Chitral Angammana

So at that point, one of the major reason is that they could not disperse or mix that into the low ecosystem. That’s why we thought about taking the risk. And we needed to little bit pivot the technology also because it’s very difficult to disperse nanofillers into low-viscosity mediums and establish that there. But we took the risk and actually we were successful. And then when we tried to commercialize the new additives, low-viscosity medium, we got a lot of great feedback and even like lot of conversion.

Pushkar Kumar

And we are still scratching the surface, I would say more philosophically as against literally. But glove manufacturers, instead of three or four years of cycle sales cycle we were able to convert them into six months. And now we are having a more commercial discussion on volumes as well as last term’s full rollout, commercial rollout things. So, we are now scrambling. Oh, very interesting. Now we need to have a built capacity for production. So, it has certainly taken the business from where it was to a lot more optimism in the business and the business volumes and future volumes. So come to a very interesting junction now.

Samie Husain

That’s so interesting though, because what you originally said Chitral is that there was no uptake in this product to begin with. All the companies that did come into this area failed because no one was taking it on. And then when NanoRial came into the picture, what you did is you said, “okay, hang on here. There’s no uptake here. But what if we change the formula a bit and go after this? Maybe there’s something there.” What kept you going down that path, especially with all these other companies who have just failed?

Pushkar Kumar

That’s why I say he’s a more stubborn one.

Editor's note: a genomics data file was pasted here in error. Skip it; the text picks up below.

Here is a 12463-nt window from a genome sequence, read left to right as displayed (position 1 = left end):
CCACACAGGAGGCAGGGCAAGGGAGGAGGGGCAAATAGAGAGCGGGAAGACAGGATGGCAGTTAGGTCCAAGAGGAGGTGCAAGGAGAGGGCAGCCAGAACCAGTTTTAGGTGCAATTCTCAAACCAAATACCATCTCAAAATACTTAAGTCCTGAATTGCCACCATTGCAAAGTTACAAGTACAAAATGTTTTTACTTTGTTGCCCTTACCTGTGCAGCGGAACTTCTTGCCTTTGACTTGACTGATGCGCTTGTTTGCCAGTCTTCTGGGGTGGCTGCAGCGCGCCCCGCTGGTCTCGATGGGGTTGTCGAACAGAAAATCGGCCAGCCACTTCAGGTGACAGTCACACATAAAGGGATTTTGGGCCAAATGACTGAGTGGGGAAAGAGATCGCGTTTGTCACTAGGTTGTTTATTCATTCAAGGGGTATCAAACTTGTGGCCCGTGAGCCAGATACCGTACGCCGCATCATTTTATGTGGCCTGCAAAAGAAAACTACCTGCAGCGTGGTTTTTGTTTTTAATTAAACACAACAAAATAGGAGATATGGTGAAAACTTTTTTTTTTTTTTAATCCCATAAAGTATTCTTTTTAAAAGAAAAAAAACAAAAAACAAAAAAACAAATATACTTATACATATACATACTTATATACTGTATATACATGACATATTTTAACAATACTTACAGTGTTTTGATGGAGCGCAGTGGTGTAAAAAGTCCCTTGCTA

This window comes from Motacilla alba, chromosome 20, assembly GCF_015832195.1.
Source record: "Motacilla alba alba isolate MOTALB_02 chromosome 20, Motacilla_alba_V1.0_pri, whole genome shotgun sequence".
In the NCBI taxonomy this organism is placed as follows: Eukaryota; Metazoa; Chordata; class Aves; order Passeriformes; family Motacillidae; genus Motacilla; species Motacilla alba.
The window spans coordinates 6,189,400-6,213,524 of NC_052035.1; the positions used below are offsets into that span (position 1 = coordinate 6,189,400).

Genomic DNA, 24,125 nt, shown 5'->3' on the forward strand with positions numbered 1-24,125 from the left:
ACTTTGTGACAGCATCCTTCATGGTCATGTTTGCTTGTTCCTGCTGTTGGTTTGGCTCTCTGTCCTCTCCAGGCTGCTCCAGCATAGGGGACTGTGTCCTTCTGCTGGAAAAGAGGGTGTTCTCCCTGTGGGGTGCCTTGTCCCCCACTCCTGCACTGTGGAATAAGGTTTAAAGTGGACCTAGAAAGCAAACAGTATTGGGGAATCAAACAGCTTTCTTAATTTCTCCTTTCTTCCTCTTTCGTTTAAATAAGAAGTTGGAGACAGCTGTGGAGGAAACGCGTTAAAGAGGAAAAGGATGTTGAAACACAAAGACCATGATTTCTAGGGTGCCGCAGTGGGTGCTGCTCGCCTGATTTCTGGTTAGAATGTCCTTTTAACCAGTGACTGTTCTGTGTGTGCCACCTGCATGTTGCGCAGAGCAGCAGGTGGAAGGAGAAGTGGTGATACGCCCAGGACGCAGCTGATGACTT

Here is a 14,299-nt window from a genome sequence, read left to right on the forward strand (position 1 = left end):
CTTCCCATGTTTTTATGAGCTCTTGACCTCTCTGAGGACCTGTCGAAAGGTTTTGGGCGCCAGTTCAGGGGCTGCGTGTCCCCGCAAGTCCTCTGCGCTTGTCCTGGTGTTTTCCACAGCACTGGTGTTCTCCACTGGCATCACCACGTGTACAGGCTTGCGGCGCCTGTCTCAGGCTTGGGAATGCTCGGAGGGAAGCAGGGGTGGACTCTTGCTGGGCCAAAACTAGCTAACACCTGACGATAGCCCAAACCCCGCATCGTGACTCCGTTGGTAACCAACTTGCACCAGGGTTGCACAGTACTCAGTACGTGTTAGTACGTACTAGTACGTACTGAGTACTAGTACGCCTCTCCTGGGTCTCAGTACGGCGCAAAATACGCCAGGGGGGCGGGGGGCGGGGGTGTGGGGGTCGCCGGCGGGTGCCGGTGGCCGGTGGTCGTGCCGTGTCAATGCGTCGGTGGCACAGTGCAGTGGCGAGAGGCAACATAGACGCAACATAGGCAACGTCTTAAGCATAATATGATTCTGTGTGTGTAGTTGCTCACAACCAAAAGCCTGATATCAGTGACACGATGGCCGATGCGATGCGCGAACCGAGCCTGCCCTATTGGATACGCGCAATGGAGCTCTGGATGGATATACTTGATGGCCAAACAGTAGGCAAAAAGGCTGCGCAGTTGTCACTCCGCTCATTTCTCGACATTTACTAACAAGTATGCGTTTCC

Chitral Angammana

The major reason why all those other companies failed is that they could not identify the right market, I would say. Because most of them were, if you check like carbon nanotube companies in early days from 1990s up to like 2000s, their focus was composite. But the composite market is very price sensitive and also has very large sales cycles. And also their major focus was mechanical properties. And mechanical properties is very complicated to achieve because there are so many mechanical properties, let’s say tensile strength, durability, hardness, so many. So if you increase one another, one decrease, and sometimes for some products, you need to increase most of them. So that was very difficult.

Pushkar Kumar

And what we realized is the consumer market, like automobiles and your commercial aircraft are very science-oriented markets. So what we thought, at least I started with hardness and strength is one dimension but turns out they have become so scientific that they’ll simultaneously look for 17, 18 or more parameters, which we also are learning right now. And Chitral maybe knows. But for me it was a new learning experience all the time.

Chitral Angammana